• The discussion follows the GOC’s consultation which considered three options for how the GOC might take forward revalidation, taking into account the different roles played by dispensing opticians and optometrists in optical practice, academia, and research etc. The three options were as follows:
    • Option 1: Only those active in clinical practice are revalidated (identified by their having a Licence to Practise)
    • Option 2: All registrants are revalidated
    • Option 3: All registrants are revalidated but to different degrees.
  • The GOC’s Revalidation Working Group recognised that the arguments were finely balanced between the three options. The Group was conscious of the need for further research to ascertain the number of registrants who would not be required to have a Licence to Practise should such a model be introduced (option 1), and that there was an argument that even those in purely managerial or administrative roles should still take steps to make sure that they were up-to-date with clinical practice at the threshold level required for registration.
  • The Group also noted concern that the introduction of the Licence to Practise model would introduce further complexity to the regulatory regime which might confuse patients, the public, and employers.
  • However, by continuing to explore the Licence to Practise route, this gives the GOC further options to build a revalidation scheme that is proportionate to the different degrees of risk for different registrants.
  • Once full details of revalidation requirements are developed, further work will be carried out to determine how different groups will be revalidated according to their scope of practice, and the risks involved.

Taking forward the GOC’s strategic plan 2010-15

  • The Council’s 2010-15 strategy came into effect on 1 April, and the strategy outlines the following three strategic priorities:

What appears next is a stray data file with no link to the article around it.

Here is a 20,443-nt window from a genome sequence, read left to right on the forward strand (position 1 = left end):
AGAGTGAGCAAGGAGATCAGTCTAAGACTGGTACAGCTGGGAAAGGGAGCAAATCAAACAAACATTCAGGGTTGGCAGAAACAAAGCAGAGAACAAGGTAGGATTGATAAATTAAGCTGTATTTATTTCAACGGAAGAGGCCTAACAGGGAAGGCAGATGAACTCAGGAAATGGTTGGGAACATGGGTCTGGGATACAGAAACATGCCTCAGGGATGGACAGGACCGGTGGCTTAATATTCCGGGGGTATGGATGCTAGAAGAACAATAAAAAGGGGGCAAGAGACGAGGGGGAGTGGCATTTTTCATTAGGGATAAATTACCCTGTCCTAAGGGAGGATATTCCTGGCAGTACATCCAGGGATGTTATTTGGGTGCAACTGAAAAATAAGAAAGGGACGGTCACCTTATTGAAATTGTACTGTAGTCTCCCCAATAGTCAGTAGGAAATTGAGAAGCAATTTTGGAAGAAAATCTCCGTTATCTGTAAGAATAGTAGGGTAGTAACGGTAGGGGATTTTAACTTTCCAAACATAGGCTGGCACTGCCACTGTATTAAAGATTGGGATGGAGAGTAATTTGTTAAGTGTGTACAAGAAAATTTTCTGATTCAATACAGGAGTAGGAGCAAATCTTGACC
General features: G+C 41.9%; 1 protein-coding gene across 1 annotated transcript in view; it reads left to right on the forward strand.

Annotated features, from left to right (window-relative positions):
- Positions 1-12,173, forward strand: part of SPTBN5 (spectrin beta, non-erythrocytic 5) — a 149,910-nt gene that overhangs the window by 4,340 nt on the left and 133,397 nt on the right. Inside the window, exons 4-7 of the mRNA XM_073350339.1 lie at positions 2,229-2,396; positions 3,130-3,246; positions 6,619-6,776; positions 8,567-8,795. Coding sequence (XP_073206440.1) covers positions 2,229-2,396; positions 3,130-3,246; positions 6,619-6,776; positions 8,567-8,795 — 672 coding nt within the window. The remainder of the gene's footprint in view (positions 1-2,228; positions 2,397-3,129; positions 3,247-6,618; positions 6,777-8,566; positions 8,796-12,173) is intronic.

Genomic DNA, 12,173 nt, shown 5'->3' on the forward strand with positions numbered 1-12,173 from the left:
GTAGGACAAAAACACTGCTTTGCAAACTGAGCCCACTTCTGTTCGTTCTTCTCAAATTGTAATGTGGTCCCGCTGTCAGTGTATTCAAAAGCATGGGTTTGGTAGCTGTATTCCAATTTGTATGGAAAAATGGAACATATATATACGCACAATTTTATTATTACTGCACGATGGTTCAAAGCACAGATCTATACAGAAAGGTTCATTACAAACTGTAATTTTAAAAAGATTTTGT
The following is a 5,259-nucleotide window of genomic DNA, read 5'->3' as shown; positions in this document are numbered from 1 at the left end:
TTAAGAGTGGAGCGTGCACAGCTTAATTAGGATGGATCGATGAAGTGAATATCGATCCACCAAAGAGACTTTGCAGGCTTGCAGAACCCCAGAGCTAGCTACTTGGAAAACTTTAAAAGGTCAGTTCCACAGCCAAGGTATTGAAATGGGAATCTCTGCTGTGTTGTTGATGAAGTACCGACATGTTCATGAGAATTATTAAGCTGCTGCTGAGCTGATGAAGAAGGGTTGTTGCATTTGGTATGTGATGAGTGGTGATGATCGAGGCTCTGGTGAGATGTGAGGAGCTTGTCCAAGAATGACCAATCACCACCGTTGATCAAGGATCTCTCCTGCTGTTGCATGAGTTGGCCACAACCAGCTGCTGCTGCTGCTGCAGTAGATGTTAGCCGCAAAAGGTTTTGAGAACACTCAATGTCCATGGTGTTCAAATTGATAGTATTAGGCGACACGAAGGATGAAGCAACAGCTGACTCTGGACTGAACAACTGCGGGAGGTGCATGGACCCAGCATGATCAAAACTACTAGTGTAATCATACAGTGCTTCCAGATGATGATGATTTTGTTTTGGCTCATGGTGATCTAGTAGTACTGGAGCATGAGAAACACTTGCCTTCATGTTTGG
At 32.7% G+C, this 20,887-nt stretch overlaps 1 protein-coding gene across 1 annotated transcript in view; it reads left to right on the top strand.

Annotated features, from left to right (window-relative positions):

• Develop the regulatory framework to support UK eye care in delivering safe, high quality care which meets society’s needs and expectations; 
    • Continue to modernise our core functions and put in place systems for improvement to become more efficient and more effective; 
    • Promote a wider understanding of our role and engage stakeholders (including the public, patients, registrants, educators and their representatives) in our work.
  • In May, Council and staff met to discuss the mechanisms by which these priorities could now be taken forward.
  • Following these discussions, Council considered proposals for this mechanism, and agreed that Council will act as the ‘project management board’, responsible for measuring performance delivery against strategic objectives. Two workstream groups will be established to set the agenda and establish the workplan for operational delivery. These groups would be made up of both Council members and staff. Implementation will be carried out by GOC staff, drawing on the relevant expertise from committees, stakeholder reference groups, optical bodies, and other key stakeholders as appropriate.

Measuring GOC performance

  • Council received a quarterly report on the delivery of key projects outlined in the annual 2010-11 business plan. Reports included: